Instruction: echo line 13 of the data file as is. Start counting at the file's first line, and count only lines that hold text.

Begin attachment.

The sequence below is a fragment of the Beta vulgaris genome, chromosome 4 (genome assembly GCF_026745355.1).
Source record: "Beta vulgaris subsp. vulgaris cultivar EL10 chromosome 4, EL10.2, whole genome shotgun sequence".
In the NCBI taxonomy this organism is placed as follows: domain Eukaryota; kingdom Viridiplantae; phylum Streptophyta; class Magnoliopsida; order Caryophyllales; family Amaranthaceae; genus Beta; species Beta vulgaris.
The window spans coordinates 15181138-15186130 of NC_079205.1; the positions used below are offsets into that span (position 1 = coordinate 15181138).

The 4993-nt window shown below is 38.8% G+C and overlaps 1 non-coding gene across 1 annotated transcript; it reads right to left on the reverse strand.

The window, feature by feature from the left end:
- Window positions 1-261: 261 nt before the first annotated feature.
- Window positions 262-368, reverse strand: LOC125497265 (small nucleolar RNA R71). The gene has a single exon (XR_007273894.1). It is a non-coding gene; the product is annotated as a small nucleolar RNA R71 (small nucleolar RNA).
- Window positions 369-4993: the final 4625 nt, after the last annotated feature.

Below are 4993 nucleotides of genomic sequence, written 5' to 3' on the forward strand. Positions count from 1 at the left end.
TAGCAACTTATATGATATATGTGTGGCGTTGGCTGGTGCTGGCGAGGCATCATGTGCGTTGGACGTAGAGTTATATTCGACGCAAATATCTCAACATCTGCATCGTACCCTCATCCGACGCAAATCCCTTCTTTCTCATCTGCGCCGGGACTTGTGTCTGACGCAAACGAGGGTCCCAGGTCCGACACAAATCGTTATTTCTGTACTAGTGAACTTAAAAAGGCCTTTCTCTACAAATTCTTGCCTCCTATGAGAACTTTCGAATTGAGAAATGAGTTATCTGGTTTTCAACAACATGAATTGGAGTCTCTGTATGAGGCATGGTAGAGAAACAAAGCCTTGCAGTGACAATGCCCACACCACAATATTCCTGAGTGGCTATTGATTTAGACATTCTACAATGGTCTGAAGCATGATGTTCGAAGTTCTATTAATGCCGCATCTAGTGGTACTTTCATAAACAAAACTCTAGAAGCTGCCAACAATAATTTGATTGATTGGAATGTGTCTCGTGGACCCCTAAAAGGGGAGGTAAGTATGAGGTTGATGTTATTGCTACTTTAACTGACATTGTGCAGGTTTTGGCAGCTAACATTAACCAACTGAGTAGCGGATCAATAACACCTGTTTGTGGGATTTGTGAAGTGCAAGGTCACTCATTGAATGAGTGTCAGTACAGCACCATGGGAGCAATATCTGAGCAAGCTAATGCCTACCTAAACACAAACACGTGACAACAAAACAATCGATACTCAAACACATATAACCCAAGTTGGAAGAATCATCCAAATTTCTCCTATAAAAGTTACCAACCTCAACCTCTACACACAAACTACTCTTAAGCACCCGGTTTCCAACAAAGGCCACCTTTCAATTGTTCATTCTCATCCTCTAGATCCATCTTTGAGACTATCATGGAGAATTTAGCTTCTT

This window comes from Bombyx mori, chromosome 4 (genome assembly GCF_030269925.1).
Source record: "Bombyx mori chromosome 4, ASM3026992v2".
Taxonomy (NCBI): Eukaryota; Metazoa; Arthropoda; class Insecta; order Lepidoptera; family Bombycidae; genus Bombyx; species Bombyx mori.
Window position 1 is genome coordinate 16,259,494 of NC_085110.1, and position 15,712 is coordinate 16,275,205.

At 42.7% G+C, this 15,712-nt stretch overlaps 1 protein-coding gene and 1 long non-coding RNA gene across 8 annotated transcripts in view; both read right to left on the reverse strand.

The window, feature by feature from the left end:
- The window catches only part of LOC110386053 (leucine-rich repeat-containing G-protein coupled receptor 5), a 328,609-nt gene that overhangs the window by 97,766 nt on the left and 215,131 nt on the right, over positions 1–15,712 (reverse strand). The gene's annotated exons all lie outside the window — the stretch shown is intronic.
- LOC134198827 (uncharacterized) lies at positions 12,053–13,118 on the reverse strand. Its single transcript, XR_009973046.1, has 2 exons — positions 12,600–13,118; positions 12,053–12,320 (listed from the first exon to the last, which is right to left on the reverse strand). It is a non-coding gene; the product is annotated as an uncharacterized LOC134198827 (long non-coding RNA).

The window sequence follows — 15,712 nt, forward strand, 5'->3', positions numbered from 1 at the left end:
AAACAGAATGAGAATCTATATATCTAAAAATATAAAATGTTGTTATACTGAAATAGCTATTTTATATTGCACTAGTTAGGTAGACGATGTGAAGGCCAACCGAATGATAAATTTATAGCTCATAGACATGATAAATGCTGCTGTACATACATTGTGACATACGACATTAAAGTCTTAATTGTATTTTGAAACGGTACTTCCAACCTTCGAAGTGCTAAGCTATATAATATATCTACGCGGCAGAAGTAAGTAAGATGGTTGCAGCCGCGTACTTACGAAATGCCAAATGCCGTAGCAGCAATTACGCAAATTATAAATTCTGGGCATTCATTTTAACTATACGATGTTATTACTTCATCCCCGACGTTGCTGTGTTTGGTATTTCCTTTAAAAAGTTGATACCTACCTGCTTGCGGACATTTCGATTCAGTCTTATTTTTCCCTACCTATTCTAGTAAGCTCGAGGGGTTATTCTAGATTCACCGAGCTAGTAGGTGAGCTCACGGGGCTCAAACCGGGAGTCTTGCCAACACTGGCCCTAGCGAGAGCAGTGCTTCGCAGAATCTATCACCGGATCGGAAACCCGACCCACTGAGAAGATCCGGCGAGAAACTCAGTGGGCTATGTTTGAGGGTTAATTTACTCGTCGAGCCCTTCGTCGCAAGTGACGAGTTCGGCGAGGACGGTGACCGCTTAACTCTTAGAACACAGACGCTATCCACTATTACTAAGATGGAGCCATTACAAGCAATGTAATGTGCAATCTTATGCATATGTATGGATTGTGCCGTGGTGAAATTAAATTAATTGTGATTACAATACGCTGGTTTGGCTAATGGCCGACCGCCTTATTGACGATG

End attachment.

Source record: "Bombyx mori chromosome 4, ASM3026992v2".